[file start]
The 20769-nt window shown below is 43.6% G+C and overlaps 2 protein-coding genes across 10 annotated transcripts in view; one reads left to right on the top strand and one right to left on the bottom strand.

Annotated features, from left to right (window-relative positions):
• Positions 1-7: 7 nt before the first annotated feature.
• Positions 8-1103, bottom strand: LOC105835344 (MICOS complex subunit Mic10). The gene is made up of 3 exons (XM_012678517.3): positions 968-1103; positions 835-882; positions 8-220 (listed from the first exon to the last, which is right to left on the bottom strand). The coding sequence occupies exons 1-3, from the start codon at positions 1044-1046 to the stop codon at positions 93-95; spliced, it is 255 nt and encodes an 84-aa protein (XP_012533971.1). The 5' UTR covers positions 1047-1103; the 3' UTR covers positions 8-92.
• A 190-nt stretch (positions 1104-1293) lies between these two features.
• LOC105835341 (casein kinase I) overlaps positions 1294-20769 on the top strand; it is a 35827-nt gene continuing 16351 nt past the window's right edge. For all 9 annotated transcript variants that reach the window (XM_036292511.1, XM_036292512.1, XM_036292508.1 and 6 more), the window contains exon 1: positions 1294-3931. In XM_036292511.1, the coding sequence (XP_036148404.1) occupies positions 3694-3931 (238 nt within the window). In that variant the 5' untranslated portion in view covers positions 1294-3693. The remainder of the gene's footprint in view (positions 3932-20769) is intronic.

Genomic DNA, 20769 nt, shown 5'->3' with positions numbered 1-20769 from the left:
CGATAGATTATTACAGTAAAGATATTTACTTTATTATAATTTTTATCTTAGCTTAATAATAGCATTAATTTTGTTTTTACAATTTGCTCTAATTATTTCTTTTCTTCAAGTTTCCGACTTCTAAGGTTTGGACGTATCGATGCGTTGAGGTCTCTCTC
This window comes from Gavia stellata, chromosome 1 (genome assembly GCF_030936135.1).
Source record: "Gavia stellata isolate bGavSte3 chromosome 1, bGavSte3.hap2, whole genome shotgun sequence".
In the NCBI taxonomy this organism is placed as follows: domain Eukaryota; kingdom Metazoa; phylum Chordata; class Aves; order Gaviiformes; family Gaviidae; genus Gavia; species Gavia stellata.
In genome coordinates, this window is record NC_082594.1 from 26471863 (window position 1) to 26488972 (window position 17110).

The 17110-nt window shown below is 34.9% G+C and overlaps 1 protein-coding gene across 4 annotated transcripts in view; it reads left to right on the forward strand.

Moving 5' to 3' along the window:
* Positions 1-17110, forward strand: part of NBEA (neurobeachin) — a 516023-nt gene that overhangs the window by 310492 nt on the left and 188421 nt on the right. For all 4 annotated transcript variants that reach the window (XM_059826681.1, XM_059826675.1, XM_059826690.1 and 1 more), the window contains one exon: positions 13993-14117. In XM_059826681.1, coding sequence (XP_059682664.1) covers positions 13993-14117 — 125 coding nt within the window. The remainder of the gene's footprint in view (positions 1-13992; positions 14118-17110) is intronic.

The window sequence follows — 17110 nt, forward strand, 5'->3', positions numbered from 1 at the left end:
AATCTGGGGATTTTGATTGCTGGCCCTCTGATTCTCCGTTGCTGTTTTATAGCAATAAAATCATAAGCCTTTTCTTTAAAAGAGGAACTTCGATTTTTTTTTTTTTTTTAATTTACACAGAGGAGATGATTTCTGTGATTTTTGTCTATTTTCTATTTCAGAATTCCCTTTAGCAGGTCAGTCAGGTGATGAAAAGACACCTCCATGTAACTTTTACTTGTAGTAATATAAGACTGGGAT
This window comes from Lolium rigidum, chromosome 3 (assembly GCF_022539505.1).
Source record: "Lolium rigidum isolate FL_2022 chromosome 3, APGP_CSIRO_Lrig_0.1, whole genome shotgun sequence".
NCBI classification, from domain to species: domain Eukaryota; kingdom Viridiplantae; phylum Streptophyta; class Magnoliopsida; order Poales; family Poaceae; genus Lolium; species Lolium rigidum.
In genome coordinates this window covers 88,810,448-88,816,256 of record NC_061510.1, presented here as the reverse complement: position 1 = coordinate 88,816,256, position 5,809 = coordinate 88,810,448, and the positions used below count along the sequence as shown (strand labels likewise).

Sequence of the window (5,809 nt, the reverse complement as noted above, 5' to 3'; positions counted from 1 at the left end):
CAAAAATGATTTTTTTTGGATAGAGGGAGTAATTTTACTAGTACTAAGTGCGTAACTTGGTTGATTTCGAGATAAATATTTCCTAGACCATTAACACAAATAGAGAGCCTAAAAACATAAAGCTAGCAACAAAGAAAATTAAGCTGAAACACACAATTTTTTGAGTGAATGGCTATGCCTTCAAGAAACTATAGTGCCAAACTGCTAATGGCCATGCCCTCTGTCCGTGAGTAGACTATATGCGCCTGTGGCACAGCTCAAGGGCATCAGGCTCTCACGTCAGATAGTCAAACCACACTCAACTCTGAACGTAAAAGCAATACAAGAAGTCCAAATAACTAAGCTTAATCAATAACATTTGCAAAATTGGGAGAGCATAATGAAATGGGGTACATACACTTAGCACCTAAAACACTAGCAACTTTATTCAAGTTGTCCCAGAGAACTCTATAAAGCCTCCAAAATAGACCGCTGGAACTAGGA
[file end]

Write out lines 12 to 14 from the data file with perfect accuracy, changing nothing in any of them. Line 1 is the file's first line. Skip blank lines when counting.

In genome coordinates, this window is record NC_082594.1 from 26471863 (window position 1) to 26488972 (window position 17110).

The 17110-nt window shown below is 34.9% G+C and overlaps 1 protein-coding gene across 4 annotated transcripts in view; it reads left to right on the forward strand.

Moving 5' to 3' along the window: